The default setting of our built environment is typically: walk or bike nowhere, drive everywhere. If you're lucky enough to live in a bike-friendly town (like Davis, Calif.), or a relatively safe big city neighborhood, then you're fortunate; much of America is not so pedestrian or bike-friendly.

Much has been made of the European lifestyle (i.e. "French Women don't get fat"), and I can attest that much of this is related to the inherent walkability of European cities and towns. People walk to the store, to the bakery, to the cafe, etc., and they walk fast. Europe is old, and was built long before cars came to dominate transportation. The urban fabric was stretched to accommodate cars, while in the U.S. everything built after World War I was constructed around cars.

As for our food and fast-food industries--let's just face the fact that much of what is offered is simply not healthy. The packaged food industry has thousands of people testing "mouth-feel" and other subconscious aspects of why food appeals to us, and they generally use unhealthy fat, salt and sugar to concoct irresistable but horribly unhealthy foods for you to impulsively buy or use for gratification.

Secret #2: If you don't feel happier being lighter than you do when indulging in the momentary gratification of eating food which is bad for you, then figure out why. The human mind and heart are opaque, and hard to untangle. If self-destruction (Thanatos) or self-sabotage is ultimately more rewarding than being lighter, then you have to ask yourself why that is so and work until you get the answer. Yes, we all resist admitting we have a problem we can't solve, and there is still a stigma about seeing a psychiatrist or counselor. But there's really no substitute for understanding what's going on inside you. I did it (for depression), and I recommend it. Many people would be better off spending the money they waste on diets (wasted in the sense that their weight loss is only temporary) on some counseling to resolve the issues which underpin their unhealthy lifestyle.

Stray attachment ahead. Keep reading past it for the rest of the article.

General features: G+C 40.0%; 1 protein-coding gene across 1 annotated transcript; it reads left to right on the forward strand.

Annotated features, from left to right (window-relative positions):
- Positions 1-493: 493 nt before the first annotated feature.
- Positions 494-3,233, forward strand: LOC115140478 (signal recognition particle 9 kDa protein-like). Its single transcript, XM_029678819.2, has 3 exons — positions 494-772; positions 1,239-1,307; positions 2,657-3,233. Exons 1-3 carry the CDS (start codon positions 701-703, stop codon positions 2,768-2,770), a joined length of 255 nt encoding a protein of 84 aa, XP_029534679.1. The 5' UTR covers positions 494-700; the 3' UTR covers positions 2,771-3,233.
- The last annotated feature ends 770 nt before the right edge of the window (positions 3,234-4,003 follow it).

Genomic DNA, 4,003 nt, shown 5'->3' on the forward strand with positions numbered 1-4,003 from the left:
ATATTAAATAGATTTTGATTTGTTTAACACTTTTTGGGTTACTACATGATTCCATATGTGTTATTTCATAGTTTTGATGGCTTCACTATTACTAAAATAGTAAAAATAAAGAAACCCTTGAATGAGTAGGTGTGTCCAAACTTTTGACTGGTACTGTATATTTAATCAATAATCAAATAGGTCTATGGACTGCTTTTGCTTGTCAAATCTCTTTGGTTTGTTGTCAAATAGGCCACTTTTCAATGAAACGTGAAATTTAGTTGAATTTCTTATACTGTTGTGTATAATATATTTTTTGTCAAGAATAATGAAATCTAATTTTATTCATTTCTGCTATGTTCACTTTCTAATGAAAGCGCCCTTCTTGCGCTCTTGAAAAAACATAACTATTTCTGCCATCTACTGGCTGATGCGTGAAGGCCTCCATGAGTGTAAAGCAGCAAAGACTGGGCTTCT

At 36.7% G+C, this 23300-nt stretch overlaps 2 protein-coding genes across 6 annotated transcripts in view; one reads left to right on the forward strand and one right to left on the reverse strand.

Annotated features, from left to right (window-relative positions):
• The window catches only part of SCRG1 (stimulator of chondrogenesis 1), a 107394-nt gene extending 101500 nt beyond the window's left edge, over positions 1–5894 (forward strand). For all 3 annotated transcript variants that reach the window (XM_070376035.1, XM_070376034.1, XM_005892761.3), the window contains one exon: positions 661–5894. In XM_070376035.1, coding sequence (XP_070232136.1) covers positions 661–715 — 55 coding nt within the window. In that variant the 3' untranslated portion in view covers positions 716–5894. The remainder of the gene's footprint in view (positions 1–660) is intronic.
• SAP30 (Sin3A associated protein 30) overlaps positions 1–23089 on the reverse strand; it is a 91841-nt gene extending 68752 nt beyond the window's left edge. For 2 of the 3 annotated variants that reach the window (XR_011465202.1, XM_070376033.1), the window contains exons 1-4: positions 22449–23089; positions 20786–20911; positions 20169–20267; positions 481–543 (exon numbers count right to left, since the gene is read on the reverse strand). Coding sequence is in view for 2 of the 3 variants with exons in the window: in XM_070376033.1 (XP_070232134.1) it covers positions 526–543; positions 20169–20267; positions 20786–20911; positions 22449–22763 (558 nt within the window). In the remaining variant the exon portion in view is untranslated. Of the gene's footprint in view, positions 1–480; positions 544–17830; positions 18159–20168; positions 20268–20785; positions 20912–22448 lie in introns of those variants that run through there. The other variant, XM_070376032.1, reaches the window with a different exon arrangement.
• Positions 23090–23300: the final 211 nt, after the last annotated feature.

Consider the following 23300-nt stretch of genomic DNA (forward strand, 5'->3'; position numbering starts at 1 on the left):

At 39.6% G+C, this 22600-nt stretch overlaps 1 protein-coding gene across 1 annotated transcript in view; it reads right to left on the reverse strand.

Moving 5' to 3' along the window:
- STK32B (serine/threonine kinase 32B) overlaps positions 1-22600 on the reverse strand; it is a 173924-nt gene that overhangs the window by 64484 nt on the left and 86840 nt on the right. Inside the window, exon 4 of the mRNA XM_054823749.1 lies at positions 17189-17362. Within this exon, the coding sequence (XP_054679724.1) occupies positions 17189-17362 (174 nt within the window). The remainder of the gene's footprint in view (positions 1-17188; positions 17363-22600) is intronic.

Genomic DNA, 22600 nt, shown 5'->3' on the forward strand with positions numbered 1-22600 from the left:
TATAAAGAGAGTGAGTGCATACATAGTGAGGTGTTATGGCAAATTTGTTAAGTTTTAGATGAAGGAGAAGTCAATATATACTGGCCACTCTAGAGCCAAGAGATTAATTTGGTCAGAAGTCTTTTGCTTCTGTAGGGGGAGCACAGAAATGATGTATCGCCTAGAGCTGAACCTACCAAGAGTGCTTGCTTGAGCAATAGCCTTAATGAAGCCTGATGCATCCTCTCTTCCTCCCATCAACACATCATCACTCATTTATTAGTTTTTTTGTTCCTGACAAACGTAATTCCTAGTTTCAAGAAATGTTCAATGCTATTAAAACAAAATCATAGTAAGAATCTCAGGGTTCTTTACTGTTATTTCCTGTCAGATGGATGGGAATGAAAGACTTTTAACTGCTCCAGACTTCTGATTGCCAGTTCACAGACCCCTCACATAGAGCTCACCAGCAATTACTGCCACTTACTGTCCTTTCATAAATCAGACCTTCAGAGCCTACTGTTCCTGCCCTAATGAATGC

Secret #3: Our culture glorifies instant gratification because it's highly profitable. The incredibly vast and pervasive advertising/marketing industry in our culture is aimed at one target: convincing you (yes, insecure you) that a product or service will inhance your self-worth or standing in society. If you are secure in your self-worth and standing in society, then all this garbage from facelifts to fancy automobiles to fashions simply have no appeal. Their inherent worthlessness is transparent.